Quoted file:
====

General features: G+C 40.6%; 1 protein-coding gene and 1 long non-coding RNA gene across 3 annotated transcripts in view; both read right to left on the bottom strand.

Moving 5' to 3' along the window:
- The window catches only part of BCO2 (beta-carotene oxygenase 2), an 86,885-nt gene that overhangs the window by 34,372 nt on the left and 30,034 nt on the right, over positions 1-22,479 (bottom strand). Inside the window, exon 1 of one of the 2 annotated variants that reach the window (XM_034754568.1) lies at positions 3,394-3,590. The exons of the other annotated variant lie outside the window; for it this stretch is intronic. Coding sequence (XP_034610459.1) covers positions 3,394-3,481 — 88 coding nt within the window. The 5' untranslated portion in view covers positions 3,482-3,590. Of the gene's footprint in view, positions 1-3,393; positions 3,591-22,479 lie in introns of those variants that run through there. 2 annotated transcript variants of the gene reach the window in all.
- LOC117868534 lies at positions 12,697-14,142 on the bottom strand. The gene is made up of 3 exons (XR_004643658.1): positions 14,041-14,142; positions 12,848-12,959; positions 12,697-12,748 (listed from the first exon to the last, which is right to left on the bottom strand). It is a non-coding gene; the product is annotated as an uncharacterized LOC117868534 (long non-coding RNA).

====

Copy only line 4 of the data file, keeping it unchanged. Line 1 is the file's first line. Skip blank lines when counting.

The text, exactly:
- LOC117868534 lies at positions 12,697-14,142 on the bottom strand. The gene is made up of 3 exons (XR_004643658.1): positions 14,041-14,142; positions 12,848-12,959; positions 12,697-12,748 (listed from the first exon to the last, which is right to left on the bottom strand). It is a non-coding gene; the product is annotated as an uncharacterized LOC117868534 (long non-coding RNA).